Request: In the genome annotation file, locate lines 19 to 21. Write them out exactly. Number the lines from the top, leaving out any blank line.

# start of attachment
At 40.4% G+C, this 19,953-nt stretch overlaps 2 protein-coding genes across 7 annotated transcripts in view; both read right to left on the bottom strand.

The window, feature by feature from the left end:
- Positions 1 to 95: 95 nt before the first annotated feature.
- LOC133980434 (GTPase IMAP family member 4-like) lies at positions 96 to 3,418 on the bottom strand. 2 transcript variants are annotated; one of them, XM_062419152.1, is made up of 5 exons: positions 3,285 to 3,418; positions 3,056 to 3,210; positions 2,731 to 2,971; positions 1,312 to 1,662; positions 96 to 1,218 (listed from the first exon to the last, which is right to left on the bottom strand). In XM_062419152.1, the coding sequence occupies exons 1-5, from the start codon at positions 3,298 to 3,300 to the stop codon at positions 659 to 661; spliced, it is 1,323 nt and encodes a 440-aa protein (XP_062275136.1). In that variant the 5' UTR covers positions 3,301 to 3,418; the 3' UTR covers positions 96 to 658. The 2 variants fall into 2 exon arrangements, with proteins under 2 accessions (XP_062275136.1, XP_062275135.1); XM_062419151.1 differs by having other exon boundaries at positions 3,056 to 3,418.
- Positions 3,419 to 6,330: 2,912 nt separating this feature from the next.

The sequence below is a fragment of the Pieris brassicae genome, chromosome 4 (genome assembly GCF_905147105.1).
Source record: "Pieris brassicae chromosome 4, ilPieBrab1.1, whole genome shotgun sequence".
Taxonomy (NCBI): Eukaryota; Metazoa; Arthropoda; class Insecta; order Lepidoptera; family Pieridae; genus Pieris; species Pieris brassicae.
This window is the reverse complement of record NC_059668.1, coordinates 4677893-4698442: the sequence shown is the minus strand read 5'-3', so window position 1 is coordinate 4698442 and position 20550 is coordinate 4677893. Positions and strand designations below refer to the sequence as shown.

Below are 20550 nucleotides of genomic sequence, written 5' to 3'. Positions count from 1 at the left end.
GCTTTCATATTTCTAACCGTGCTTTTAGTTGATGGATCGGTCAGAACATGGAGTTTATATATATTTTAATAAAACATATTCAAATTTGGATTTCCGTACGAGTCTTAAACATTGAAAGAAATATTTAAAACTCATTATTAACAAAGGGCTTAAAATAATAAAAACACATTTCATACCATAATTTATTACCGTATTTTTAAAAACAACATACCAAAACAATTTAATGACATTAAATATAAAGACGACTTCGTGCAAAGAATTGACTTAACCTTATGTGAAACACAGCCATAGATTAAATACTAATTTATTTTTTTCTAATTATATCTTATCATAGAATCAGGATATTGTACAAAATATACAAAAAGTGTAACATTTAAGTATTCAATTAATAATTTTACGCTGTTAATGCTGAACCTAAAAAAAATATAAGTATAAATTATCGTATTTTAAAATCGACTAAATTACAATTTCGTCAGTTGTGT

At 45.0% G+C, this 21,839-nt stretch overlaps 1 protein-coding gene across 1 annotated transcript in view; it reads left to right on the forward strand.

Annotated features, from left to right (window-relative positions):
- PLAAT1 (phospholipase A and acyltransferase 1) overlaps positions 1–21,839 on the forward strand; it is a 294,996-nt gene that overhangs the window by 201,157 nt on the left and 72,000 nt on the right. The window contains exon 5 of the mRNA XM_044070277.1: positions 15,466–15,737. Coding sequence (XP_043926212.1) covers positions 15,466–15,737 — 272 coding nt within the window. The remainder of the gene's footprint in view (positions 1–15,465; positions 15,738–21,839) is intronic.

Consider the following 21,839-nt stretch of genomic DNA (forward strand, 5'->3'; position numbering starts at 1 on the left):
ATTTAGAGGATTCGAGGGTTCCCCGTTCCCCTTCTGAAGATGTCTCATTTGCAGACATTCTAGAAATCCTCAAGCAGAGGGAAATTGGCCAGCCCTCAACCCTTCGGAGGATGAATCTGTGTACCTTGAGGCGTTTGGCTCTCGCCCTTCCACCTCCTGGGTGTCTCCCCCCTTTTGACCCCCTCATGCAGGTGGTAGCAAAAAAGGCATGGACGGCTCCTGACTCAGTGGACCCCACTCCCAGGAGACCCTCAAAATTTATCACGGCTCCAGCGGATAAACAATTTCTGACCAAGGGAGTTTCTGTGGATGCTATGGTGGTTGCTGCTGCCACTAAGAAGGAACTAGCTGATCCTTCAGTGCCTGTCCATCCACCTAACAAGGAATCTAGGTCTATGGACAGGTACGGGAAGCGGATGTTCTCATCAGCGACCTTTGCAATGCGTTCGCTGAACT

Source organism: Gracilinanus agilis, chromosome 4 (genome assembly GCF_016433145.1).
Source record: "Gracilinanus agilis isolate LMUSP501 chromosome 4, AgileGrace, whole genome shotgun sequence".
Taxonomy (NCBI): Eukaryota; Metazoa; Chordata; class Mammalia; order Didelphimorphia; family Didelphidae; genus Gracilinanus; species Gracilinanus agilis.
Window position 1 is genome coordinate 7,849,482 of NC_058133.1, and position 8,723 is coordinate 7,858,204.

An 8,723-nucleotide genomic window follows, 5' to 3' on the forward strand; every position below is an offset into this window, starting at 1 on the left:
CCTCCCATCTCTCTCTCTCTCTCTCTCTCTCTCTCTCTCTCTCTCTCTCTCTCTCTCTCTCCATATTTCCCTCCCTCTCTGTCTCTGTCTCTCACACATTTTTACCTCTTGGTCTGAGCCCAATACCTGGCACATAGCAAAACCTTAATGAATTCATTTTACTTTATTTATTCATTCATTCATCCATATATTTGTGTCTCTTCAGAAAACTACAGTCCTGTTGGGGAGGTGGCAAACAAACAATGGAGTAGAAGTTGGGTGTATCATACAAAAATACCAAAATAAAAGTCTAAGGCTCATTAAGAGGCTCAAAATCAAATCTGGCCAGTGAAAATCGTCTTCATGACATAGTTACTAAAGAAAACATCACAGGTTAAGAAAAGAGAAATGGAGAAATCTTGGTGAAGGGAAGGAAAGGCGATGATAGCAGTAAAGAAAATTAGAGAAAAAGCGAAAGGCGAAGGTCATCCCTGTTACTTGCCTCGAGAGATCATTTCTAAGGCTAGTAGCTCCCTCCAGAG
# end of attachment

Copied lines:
Taxonomy (NCBI): Eukaryota; Metazoa; Chordata; class Mammalia; order Didelphimorphia; family Didelphidae; genus Gracilinanus; species Gracilinanus agilis.
Window position 1 is genome coordinate 7,849,482 of NC_058133.1, and position 8,723 is coordinate 7,858,204.

An 8,723-nucleotide genomic window follows, 5' to 3' on the forward strand; every position below is an offset into this window, starting at 1 on the left: